36 internautes sur 36 ont trouvé ce commentaire utile 
5.0 étoiles sur 5 Art On Purpose 7 juin 2004
Par Marc Ruby™ - Publié sur
If you ever want to be deeply impressed with the human ingenuity take a look at this book. The lowly shoji door, is a commonplace in Japanese homes. Not just as doors, but as windows and room dividers. And each is a work of art, put together by craftspeople like Toshio Odata using the same tools they did a thousand years ago.
For the woodworker this book is a detailed study of the techniques and processes involved in creating an object that is simple in its concept and incredibly complex in it's potential. To the student of Japanese culture the book is a vivid tour of the philosophy and commitment that underlie many of the simple, traditional factors of their lives, from doors to teacups. An insight into some of their aesthetic underpinnings.
Homeowners in Japan would collect and age wood, especially for their houses. Then an itinerant craftsman would take up residence for the time needed, building both his workshop and then features expected of him. All the tools he used must be easily portable and capable of work both delicate and massive. For a true master, an intricate door would take a day, despite being made completely from scratch.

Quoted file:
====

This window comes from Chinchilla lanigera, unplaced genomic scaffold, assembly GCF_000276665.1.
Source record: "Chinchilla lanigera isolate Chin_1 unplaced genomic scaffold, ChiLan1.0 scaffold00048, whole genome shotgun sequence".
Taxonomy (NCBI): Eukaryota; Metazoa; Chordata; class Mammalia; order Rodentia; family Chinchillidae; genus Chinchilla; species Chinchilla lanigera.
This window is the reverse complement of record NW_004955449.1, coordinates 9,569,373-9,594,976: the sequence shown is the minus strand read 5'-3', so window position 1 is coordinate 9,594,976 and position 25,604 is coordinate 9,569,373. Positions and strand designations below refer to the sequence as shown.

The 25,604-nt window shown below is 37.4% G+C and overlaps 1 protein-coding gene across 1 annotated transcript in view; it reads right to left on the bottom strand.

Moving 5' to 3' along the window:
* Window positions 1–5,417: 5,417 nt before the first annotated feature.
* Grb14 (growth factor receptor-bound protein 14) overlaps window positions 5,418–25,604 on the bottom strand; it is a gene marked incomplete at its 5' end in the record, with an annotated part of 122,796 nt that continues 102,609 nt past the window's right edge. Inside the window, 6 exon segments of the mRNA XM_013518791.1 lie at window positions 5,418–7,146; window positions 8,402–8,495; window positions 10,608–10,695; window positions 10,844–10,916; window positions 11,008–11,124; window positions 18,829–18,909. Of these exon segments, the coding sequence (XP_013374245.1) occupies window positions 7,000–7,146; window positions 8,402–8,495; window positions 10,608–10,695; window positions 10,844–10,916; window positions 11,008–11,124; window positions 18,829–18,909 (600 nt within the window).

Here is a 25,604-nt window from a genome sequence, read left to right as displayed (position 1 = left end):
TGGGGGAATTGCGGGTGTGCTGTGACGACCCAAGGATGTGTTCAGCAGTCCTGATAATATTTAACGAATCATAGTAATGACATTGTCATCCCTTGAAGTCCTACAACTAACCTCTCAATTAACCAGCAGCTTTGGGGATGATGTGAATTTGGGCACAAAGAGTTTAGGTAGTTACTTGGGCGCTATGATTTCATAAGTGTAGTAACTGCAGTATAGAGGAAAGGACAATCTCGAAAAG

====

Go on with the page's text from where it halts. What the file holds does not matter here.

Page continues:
Odate combines instruction with anecdote, while the photographs and diagrams are easy to follow. Compared to the traditional way a Japanese learned carpentry (by 'peeking' at the master) this book is a gift for those who want to master the Japanese toolset. For someone like me, who is used to modern machinery and automation, the book is a lesson in humility as well.
9 internautes sur 9 ont trouvé ce commentaire utile 
3.0 étoiles sur 5 Older book, but helpful 9 janvier 2012
Par Al S. - Publié sur
Format:Format Kindle|Achat vérifié
I purchased this book (kindle edition) while serving in Japan doing Tsunami relief with a Christian organization. While there I became very impressed and intrigued with the amazing shoji panels and transoms I saw while doing home renovations. I thought that shoji making could be added to my woodworking and cabinetry business upon returning to the States. So before I left I purchased the book to learn more about shoji panel construction and determine if there might be any special tools needed; tools I could purchase before leaving.

For someone with a moderate to high level of woodworking experience the book does not add an abundance of new information. Insight into the Japanese woodworkers mind as to their regard to wood was certainly appreciated. While working in Japan I learnt that most wood items in the homes were highly revered. The author helps to explain such mentality.